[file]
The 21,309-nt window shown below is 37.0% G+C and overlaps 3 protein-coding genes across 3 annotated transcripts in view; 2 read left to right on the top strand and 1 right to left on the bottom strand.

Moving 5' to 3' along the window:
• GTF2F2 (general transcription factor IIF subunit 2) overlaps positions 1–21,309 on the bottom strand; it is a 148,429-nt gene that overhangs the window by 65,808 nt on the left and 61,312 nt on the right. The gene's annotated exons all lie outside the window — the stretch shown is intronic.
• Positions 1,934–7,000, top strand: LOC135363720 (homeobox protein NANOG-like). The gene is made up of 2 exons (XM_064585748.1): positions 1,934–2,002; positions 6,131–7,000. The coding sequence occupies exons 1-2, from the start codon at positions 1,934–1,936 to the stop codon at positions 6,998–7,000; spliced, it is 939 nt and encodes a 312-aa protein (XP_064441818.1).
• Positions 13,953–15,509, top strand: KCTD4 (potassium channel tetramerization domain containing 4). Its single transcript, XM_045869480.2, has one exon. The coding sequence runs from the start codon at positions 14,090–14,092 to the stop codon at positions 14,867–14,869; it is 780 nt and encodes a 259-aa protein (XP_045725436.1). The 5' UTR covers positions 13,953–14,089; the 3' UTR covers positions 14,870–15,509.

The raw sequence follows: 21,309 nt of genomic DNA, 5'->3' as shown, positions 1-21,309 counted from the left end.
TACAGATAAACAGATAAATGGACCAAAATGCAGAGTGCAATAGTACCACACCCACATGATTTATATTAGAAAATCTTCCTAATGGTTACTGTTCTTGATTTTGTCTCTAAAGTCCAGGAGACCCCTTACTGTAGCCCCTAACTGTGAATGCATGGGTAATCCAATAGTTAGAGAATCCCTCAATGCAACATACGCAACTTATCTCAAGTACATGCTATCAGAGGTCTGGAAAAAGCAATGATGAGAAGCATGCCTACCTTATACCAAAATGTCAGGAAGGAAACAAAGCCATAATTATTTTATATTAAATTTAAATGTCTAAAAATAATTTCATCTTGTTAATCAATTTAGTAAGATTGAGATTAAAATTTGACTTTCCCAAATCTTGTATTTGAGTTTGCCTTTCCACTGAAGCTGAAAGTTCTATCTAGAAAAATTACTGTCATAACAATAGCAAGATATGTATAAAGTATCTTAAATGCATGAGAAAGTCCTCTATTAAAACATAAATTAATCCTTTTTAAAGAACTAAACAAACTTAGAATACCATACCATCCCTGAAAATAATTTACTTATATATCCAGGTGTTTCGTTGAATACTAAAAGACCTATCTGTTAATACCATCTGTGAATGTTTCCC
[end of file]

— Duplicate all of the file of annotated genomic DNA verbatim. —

The 21,309-nt window shown below is 37.0% G+C and overlaps 3 protein-coding genes across 3 annotated transcripts in view; 2 read left to right on the top strand and 1 right to left on the bottom strand.

Moving 5' to 3' along the window:
• GTF2F2 (general transcription factor IIF subunit 2) overlaps positions 1–21,309 on the bottom strand; it is a 148,429-nt gene that overhangs the window by 65,808 nt on the left and 61,312 nt on the right. The gene's annotated exons all lie outside the window — the stretch shown is intronic.
• Positions 1,934–7,000, top strand: LOC135363720 (homeobox protein NANOG-like). The gene is made up of 2 exons (XM_064585748.1): positions 1,934–2,002; positions 6,131–7,000. The coding sequence occupies exons 1-2, from the start codon at positions 1,934–1,936 to the stop codon at positions 6,998–7,000; spliced, it is 939 nt and encodes a 312-aa protein (XP_064441818.1).
• Positions 13,953–15,509, top strand: KCTD4 (potassium channel tetramerization domain containing 4). Its single transcript, XM_045869480.2, has one exon. The coding sequence runs from the start codon at positions 14,090–14,092 to the stop codon at positions 14,867–14,869; it is 780 nt and encodes a 259-aa protein (XP_045725436.1). The 5' UTR covers positions 13,953–14,089; the 3' UTR covers positions 14,870–15,509.

The raw sequence follows: 21,309 nt of genomic DNA, 5'->3' as shown, positions 1-21,309 counted from the left end.
TACAGATAAACAGATAAATGGACCAAAATGCAGAGTGCAATAGTACCACACCCACATGATTTATATTAGAAAATCTTCCTAATGGTTACTGTTCTTGATTTTGTCTCTAAAGTCCAGGAGACCCCTTACTGTAGCCCCTAACTGTGAATGCATGGGTAATCCAATAGTTAGAGAATCCCTCAATGCAACATACGCAACTTATCTCAAGTACATGCTATCAGAGGTCTGGAAAAAGCAATGATGAGAAGCATGCCTACCTTATACCAAAATGTCAGGAAGGAAACAAAGCCATAATTATTTTATATTAAATTTAAATGTCTAAAAATAATTTCATCTTGTTAATCAATTTAGTAAGATTGAGATTAAAATTTGACTTTCCCAAATCTTGTATTTGAGTTTGCCTTTCCACTGAAGCTGAAAGTTCTATCTAGAAAAATTACTGTCATAACAATAGCAAGATATGTATAAAGTATCTTAAATGCATGAGAAAGTCCTCTATTAAAACATAAATTAATCCTTTTTAAAGAACTAAACAAACTTAGAATACCATACCATCCCTGAAAATAATTTACTTATATATCCAGGTGTTTCGTTGAATACTAAAAGACCTATCTGTTAATACCATCTGTGAATGTTTCCC